Construction project schedule
The city annually reviews, updates, and adopts a five-year Capital Improvements Program (CIP) for city projects. This planning document is intended to help keep citizens and businesses informed of scheduled projects. After council adoption, only those projects within the first year of the plan are authorized for consideration. Neighborhood informational meetings are typically held for all projects prior to the city council approving final plans.
Pavement management program
The city’s pavement management program was implemented in 1996 to economically manage the pavement infrastructure throughout the city. This tool provides the city with a systematic way of upgrading existing pavements by predicting future pavement conditions. A component of the program includes surveying ¼ of the city streets each year to determine the changes in pavement condition. Streets scheduled for rehabilitation are included in the city’s five-year Capital Improvements Program.
Speed limits set by state
Speed limits are set by state statute. Requests for speed limit changes are evaluated by Mn/DOT based on traffic studies analyzing the roadway conditions, accident records, and current traffic speeds.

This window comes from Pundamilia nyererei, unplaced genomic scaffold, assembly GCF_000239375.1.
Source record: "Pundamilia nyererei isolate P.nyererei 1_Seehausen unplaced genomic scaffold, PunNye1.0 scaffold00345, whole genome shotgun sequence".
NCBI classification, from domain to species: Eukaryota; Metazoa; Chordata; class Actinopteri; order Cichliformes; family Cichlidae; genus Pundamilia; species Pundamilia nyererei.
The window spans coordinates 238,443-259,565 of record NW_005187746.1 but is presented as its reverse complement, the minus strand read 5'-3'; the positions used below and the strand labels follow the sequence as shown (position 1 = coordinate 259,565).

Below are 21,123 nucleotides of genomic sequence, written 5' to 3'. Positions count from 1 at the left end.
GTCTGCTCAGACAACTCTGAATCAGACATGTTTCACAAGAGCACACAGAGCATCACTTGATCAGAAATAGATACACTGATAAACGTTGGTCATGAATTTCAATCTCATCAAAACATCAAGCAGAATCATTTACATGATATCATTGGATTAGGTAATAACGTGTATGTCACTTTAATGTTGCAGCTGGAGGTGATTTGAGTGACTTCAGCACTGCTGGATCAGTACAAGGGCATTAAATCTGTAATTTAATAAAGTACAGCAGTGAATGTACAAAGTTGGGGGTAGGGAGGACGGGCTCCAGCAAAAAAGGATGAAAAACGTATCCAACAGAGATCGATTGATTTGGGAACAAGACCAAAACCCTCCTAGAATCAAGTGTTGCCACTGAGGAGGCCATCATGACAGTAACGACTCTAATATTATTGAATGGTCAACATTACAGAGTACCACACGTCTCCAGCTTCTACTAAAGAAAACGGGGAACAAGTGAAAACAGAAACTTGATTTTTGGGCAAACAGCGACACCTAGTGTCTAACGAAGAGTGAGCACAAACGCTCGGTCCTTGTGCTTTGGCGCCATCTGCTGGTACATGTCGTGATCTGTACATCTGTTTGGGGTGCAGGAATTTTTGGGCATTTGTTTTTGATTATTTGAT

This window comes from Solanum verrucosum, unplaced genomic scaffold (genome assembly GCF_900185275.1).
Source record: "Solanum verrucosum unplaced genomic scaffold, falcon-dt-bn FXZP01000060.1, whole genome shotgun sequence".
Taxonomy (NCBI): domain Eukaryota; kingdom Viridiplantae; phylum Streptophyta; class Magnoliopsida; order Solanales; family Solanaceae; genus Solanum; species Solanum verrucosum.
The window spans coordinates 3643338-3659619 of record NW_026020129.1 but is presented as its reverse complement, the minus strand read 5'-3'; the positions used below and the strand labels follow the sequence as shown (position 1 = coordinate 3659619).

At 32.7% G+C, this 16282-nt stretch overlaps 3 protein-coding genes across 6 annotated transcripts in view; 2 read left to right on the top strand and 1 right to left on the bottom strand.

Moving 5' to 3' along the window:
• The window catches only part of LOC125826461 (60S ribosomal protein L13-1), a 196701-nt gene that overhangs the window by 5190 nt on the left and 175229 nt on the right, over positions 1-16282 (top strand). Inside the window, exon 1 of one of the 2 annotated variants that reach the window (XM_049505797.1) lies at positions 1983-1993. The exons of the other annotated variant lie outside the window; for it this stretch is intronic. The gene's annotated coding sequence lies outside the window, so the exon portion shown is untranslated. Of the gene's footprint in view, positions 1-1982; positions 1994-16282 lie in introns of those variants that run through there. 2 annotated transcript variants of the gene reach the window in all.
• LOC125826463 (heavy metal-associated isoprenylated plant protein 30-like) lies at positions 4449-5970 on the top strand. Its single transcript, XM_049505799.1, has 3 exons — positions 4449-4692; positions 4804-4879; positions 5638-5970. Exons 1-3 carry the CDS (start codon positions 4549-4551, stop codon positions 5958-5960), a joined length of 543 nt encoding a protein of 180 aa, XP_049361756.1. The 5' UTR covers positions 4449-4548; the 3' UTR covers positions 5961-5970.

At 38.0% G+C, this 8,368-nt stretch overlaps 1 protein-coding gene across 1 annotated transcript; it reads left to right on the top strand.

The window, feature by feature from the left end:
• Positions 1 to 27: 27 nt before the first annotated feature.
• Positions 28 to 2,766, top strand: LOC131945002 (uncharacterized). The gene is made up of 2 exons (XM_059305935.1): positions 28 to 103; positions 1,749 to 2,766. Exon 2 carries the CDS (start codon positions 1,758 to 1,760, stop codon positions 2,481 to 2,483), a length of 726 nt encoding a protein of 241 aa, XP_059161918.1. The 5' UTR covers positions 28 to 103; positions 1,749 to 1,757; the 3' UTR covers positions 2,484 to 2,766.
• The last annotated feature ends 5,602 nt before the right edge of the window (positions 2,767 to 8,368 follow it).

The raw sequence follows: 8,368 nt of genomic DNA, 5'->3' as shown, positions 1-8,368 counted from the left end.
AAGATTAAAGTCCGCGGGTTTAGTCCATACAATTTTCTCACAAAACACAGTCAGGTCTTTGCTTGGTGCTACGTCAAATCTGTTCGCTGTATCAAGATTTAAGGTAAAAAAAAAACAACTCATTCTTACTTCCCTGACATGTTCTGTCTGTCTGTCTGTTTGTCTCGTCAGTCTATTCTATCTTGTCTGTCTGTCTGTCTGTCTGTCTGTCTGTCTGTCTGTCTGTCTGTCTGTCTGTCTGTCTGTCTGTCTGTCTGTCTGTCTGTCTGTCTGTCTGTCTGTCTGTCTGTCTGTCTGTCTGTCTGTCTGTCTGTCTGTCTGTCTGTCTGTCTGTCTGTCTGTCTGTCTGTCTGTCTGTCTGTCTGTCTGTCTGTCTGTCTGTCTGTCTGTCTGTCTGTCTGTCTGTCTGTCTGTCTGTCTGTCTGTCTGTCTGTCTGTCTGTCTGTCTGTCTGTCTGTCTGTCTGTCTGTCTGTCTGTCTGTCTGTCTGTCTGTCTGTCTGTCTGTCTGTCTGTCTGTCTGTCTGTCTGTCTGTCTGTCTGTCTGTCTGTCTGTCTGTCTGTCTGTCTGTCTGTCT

Although it is a commonly held belief that posting a speed limited sign will reduce speeds, research indicates that drivers are influenced more by the appearance of the road itself and the prevailing traffic conditions than by the posted speed limit. The maximum speed limits for passenger vehicles as established by Minnesota statute are:
- Alleys: 15 mph
- Residential streets: 30 mph
- Urban freeways and highways: 60 mph
- Freeways outside urban areas: 70 mph
Speed limits are maximums under ideal conditions. State law requires that “No person shall drive a vehicle at a speed greater than is reasonable in regard to weather, visibility, traffic, and the surface and width of the roadway. Under no circumstances shall a person operate a vehicle at a speed that endangers the safety of persons or property.”
If speed limit signs are posted artificially low, many drivers will ignore posted limits while some drivers will stay within the posted limits. This creates a conflict between faster and slower moving drivers and an increase in the number of accidents. In addition, the number of gaps of traffic where crossings by pedestrians and cross traffic could be made are reduced.
Addressing excessive vehicle speeds in residential areas
Residents are encouraged to contact the Minnetonka Police Department Traffic Enforcement Unit with concerns about excessive vehicle speeds on any city roadway. Methods used to control speeds include:
- educational programs
- pavement markings
The city is also currently exploring certain “traffic calming” approaches under very specific conditions.